Autoimmune diseases

Electrical Stimulation Hulda Clark Zapper
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In a double-blind trial, 42 people with migraine headaches were given treatment with real or placebo pulsed electromagnetic therapy to the inner thighs for 1 hour, 5 times per week for 2 weeks.  The results showed benefits in headache frequency and severity. However, the study design was rather convoluted and nonstandard, and, therefore, the results are difficult to interpret.

Electromagnetic Therapy: Repetitive Transcranial Magnetic Stimulation

Unlike PEMF, repetitive transcranial magnetic stimulation (rTMS) does in fact involve magnetic fields, and is, therefore, more closely related to standard magnet therapy. It involves applying low-frequency magnetic pulses to the brain. rTMS has been investigated for treating emotional illnesses and other conditions that originate in the brain. The results of preliminary studies have been generally promising.


About 20 small studies have evaluated rTMS for the treatment of depression (including severe depression that does not respond to standard treatment, as well as the depressive phase of bipolar illness), and most found it effective.

In one of the best of these studies, 70 people with major depression were given rTMS or sham rTMS in a double-blind setting over a period of 2 weeks  The results showed that participants who had received actual treatment experienced significantly greater improvement than did those receiving sham treatment.

In another trial involving 92 older patients whose depression had been linked to poor blood flow to the brain (so-called vascular depression), actual rTMS was significantly more effective than sham rTMS. Benefits were more notable in younger patients.

Two separate studies suggest that rTMS may be an effective additional treatment for the 20%-30% of depressed people for whom conventional drug therapy is not successful.  ECT (electroconvulsive therapy, or shock treatment) is often used for people who fall in this category, but rTMS may be an equally effective and less traumatic alternative. 


In a double-blind, placebo-controlled trial, 24 people with epilepsy (technically, partial complex seizures or secondarily generalized seizures) not fully responsive to drug treatment were given treatment with rTMS or sham rTMS twice daily for a week.The results showed a mild reduction in seizures among the people given real rTMS. However, the benefits rapidly disappeared when treatment was stopped. Similarly short-lived effects were seen in an open trial.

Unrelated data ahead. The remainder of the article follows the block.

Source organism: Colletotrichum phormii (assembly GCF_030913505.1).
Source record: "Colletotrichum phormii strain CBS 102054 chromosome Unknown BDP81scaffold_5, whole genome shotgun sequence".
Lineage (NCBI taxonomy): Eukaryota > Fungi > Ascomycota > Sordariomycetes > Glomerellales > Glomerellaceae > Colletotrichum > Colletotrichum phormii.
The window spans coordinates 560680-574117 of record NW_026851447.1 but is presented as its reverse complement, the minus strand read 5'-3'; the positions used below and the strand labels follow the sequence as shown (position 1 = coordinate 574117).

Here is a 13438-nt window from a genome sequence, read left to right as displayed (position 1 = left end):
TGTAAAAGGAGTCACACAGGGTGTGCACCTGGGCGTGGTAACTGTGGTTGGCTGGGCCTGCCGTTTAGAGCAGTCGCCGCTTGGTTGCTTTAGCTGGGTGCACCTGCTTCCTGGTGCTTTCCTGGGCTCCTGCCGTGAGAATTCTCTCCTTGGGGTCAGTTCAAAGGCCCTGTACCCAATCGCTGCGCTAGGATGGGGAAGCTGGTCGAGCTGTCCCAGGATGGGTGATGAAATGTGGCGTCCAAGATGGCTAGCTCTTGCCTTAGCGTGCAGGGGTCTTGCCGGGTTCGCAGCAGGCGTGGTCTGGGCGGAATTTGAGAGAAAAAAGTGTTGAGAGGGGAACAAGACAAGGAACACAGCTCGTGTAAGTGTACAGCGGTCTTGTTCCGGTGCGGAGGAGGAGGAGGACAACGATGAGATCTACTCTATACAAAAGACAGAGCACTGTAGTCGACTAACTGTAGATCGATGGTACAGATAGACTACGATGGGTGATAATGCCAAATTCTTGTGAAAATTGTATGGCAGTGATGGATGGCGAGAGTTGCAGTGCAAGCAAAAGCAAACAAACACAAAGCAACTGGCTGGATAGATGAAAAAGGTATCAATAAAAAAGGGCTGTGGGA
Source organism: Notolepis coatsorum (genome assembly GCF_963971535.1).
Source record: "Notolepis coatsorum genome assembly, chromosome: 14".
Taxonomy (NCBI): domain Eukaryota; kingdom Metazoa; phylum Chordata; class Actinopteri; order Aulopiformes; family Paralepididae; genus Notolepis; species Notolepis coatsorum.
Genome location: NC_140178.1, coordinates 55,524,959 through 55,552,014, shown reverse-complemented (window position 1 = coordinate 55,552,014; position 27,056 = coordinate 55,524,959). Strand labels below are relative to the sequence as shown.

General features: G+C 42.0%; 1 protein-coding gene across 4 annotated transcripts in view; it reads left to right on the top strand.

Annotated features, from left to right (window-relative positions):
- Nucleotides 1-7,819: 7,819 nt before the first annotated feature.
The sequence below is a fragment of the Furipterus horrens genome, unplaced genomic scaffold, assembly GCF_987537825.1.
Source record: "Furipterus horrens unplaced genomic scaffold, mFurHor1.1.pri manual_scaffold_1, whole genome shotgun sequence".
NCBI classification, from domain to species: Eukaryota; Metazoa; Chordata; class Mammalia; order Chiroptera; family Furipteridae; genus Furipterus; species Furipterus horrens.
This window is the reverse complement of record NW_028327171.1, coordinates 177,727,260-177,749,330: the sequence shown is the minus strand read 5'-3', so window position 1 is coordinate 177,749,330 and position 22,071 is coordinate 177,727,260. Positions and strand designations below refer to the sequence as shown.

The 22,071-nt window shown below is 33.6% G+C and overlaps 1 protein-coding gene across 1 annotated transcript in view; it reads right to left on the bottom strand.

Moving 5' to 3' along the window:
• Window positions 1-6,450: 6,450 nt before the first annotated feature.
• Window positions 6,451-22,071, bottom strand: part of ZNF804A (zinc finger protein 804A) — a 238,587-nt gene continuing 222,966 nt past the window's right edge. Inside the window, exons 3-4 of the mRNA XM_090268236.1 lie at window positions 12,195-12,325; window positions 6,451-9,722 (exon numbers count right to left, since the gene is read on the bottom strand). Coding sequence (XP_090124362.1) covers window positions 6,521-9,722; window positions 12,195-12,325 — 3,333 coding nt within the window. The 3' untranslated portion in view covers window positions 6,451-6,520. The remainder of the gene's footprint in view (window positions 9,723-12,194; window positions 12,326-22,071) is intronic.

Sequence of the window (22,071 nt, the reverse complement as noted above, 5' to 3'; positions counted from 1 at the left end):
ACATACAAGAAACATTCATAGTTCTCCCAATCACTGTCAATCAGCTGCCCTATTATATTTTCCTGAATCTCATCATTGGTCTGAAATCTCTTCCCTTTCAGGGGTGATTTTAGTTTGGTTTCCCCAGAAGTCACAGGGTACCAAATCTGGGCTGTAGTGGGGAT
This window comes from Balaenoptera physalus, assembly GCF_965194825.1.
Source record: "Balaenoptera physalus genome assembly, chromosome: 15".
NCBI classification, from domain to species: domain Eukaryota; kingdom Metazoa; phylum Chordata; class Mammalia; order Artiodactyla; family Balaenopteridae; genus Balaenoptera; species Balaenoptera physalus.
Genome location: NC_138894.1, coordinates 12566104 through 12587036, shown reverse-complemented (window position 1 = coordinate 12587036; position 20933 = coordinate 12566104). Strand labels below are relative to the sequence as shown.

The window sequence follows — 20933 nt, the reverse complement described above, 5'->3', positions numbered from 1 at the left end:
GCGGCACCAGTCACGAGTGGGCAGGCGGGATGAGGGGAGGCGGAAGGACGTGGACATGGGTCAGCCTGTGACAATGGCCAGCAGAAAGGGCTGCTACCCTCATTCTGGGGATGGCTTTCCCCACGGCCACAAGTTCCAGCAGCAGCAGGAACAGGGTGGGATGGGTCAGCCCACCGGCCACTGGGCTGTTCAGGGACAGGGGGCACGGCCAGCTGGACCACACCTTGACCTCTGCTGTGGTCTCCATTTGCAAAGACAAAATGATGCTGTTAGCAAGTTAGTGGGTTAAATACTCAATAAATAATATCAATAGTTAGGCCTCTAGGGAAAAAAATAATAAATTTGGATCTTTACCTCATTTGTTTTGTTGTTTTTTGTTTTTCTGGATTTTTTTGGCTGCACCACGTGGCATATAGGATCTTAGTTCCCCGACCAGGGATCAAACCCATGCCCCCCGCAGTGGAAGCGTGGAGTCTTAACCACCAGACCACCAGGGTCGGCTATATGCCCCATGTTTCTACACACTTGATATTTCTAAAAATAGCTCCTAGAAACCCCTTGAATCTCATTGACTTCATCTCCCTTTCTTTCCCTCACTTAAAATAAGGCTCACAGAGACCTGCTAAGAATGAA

A double-blind, placebo-controlled crossover trial looked at the use of low-frequency rTMS in 12 people diagnosed with schizophrenia and manifesting frequent and treatment-resistant auditory hallucinations (hearing voices).  Participants received rTMS for 4 days, with length of treatment building from 4 minutes on the first day to 16 minutes on the fourth day. Active stimulation significantly reduced the incidence of auditory hallucinations compared to sham stimulation. The extent of the benefit varied widely, lasting from 1 day in one participant to 2 months in another. Possible benefits were seen in other small studies as well.

Parkinson's Disease

A 2-month, double-blind, placebo-controlled trial of 18 people with Parkinson's disease compared rTMS against placebo. The results suggest that rTMS therapy can improve Parkinson's symptoms.  Benefits were seen in two other small studies too. 

Myofascial Pain Syndrome

Myofascial pain syndrome is a condition similar to fibromyalgia but more localized; while fibromyalgia involves tender trigger points all over the body, myofascial pain syndrome involves trigger points clustered in one portion of the body only. One controlled trial found indications that a form of rTMS applied to the painful area (rather than to the brain) may be effective for myofascial pain syndrome of the trapezius muscle.

Surgery Support (Reducing Pain)

One study of 165 people failed to find that use of static magnets over the surgical incision reduced post surgical pain.


One preliminary study found indications that rTMS may be helpful for (ringing in the ear).

Post-traumatic Stress Disorder

A small, double-blind, placebo-controlled study found that use of rTMS may be able to reduce symptoms of post-traumatic stress disorder.

Cigarette Addiction

A very small, double-blind, placebo-controlled study found evidence that rTMS may reduce craving for cigarettes in people attempting to give up smokeing Myotropic Lateral Sclerosis (Lou Gerhig's Disease)

Amyotrophic lateral sclerosis (ALS) is a nerve disorder that causes progressive muscle weakness. A small pilot study hinted that rTMS may be beneficial at least temporarily.

To learn about electrical treatments see Electrical Stimulation Therapy